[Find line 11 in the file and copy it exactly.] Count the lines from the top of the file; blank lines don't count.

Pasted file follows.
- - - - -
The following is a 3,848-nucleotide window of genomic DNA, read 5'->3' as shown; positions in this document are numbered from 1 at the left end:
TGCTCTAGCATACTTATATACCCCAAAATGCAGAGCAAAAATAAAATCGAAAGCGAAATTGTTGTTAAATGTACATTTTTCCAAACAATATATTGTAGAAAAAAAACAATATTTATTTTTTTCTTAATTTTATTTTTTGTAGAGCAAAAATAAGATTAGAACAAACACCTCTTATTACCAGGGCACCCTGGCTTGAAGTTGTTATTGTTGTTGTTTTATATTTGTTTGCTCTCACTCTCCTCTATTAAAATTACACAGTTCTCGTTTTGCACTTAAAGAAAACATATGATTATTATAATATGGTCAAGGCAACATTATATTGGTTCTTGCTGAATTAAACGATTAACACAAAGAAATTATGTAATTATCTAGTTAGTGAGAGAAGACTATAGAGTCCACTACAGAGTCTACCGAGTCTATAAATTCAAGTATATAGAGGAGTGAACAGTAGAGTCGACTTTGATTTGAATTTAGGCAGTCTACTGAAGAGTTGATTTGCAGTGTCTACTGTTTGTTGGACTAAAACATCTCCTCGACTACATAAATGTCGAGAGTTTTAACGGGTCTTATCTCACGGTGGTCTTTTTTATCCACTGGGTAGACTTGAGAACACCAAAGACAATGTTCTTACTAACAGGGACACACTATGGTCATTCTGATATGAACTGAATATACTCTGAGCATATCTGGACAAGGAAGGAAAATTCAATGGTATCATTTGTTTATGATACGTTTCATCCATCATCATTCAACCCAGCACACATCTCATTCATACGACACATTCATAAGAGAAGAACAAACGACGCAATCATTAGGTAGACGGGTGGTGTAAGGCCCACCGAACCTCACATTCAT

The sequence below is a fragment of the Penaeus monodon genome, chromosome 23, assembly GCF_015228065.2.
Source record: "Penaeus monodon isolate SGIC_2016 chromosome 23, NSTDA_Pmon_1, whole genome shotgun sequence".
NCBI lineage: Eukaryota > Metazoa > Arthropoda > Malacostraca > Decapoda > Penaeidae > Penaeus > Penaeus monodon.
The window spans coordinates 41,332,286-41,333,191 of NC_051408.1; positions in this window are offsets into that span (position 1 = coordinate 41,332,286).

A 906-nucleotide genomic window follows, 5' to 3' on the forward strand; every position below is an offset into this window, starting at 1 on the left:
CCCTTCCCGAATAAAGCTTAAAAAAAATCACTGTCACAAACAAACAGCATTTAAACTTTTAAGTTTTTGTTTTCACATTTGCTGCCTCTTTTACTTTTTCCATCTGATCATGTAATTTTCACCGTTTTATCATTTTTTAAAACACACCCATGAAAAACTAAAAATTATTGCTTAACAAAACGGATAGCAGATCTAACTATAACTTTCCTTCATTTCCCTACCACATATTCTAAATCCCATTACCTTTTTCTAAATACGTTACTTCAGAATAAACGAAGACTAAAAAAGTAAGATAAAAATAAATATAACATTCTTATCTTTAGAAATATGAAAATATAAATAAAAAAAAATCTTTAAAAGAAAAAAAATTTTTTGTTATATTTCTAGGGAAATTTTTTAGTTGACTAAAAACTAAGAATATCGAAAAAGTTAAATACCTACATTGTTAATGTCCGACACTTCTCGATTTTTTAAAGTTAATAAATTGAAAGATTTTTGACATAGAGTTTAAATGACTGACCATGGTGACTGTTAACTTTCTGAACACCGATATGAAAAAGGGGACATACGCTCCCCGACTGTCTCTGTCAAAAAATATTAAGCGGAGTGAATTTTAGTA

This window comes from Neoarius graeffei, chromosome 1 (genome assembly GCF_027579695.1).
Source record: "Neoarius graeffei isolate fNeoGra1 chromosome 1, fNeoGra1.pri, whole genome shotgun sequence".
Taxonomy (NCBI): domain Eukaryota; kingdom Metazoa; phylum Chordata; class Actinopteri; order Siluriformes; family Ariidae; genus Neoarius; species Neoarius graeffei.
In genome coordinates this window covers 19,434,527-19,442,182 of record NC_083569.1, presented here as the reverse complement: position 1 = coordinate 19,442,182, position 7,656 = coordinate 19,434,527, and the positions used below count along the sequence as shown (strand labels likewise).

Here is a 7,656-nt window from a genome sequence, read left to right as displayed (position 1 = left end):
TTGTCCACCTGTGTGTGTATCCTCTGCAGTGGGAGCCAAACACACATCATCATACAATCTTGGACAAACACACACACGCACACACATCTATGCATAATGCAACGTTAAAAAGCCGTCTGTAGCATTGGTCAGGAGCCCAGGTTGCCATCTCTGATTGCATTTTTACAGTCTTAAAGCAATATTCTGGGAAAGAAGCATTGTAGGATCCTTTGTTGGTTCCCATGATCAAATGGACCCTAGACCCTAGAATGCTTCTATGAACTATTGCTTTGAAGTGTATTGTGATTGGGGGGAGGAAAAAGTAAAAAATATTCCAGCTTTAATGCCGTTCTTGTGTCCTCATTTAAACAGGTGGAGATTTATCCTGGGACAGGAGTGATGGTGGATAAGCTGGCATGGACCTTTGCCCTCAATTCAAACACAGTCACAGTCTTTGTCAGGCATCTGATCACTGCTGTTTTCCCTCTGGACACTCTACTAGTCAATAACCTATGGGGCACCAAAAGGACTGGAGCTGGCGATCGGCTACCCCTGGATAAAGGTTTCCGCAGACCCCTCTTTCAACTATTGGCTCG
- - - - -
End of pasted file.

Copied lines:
Taxonomy (NCBI): domain Eukaryota; kingdom Metazoa; phylum Chordata; class Actinopteri; order Siluriformes; family Ariidae; genus Neoarius; species Neoarius graeffei.